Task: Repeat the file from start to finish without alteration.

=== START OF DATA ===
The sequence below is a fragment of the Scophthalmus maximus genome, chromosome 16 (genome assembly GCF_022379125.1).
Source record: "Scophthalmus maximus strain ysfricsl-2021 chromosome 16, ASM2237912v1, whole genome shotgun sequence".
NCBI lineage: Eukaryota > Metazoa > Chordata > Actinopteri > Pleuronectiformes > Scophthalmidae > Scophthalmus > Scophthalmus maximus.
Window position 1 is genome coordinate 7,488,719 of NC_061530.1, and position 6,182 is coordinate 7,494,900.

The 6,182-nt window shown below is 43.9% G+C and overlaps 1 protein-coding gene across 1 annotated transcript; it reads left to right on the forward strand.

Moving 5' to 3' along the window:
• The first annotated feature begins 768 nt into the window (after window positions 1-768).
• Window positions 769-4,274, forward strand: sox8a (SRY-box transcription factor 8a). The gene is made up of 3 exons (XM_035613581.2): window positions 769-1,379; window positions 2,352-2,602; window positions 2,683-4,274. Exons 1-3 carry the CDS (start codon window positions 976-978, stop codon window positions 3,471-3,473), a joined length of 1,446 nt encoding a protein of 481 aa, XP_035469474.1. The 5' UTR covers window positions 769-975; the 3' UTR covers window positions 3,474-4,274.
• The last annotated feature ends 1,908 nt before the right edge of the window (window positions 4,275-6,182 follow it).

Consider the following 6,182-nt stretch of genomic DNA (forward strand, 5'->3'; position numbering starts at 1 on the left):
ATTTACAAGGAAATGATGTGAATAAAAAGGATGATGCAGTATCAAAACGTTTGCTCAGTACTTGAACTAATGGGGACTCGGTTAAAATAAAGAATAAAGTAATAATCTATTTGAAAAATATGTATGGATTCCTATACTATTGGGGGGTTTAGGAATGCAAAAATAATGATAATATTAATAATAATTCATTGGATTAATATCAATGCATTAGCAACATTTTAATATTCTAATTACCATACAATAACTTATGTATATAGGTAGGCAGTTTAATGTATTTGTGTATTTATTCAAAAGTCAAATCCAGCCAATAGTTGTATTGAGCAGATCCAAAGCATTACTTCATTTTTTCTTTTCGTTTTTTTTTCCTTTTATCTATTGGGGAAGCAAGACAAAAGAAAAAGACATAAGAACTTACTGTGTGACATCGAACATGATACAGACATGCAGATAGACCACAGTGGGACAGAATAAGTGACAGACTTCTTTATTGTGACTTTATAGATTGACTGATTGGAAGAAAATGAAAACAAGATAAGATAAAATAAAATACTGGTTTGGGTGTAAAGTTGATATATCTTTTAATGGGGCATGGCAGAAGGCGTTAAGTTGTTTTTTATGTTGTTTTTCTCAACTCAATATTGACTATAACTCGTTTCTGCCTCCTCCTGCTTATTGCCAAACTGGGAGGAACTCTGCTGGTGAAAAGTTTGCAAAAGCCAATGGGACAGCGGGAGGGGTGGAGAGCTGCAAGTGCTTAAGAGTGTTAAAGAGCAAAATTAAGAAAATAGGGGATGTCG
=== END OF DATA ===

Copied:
The sequence below is a fragment of the Scophthalmus maximus genome, chromosome 16 (genome assembly GCF_022379125.1).
Source record: "Scophthalmus maximus strain ysfricsl-2021 chromosome 16, ASM2237912v1, whole genome shotgun sequence".
NCBI lineage: Eukaryota > Metazoa > Chordata > Actinopteri > Pleuronectiformes > Scophthalmidae > Scophthalmus > Scophthalmus maximus.
Window position 1 is genome coordinate 7,488,719 of NC_061530.1, and position 6,182 is coordinate 7,494,900.

The 6,182-nt window shown below is 43.9% G+C and overlaps 1 protein-coding gene across 1 annotated transcript; it reads left to right on the forward strand.

Moving 5' to 3' along the window:
• The first annotated feature begins 768 nt into the window (after window positions 1-768).
• Window positions 769-4,274, forward strand: sox8a (SRY-box transcription factor 8a). The gene is made up of 3 exons (XM_035613581.2): window positions 769-1,379; window positions 2,352-2,602; window positions 2,683-4,274. Exons 1-3 carry the CDS (start codon window positions 976-978, stop codon window positions 3,471-3,473), a joined length of 1,446 nt encoding a protein of 481 aa, XP_035469474.1. The 5' UTR covers window positions 769-975; the 3' UTR covers window positions 3,474-4,274.
• The last annotated feature ends 1,908 nt before the right edge of the window (window positions 4,275-6,182 follow it).

Consider the following 6,182-nt stretch of genomic DNA (forward strand, 5'->3'; position numbering starts at 1 on the left):
ATTTACAAGGAAATGATGTGAATAAAAAGGATGATGCAGTATCAAAACGTTTGCTCAGTACTTGAACTAATGGGGACTCGGTTAAAATAAAGAATAAAGTAATAATCTATTTGAAAAATATGTATGGATTCCTATACTATTGGGGGGTTTAGGAATGCAAAAATAATGATAATATTAATAATAATTCATTGGATTAATATCAATGCATTAGCAACATTTTAATATTCTAATTACCATACAATAACTTATGTATATAGGTAGGCAGTTTAATGTATTTGTGTATTTATTCAAAAGTCAAATCCAGCCAATAGTTGTATTGAGCAGATCCAAAGCATTACTTCATTTTTTCTTTTCGTTTTTTTTTCCTTTTATCTATTGGGGAAGCAAGACAAAAGAAAAAGACATAAGAACTTACTGTGTGACATCGAACATGATACAGACATGCAGATAGACCACAGTGGGACAGAATAAGTGACAGACTTCTTTATTGTGACTTTATAGATTGACTGATTGGAAGAAAATGAAAACAAGATAAGATAAAATAAAATACTGGTTTGGGTGTAAAGTTGATATATCTTTTAATGGGGCATGGCAGAAGGCGTTAAGTTGTTTTTTATGTTGTTTTTCTCAACTCAATATTGACTATAACTCGTTTCTGCCTCCTCCTGCTTATTGCCAAACTGGGAGGAACTCTGCTGGTGAAAAGTTTGCAAAAGCCAATGGGACAGCGGGAGGGGTGGAGAGCTGCAAGTGCTTAAGAGTGTTAAAGAGCAAAATTAAGAAAATAGGGGATGTCG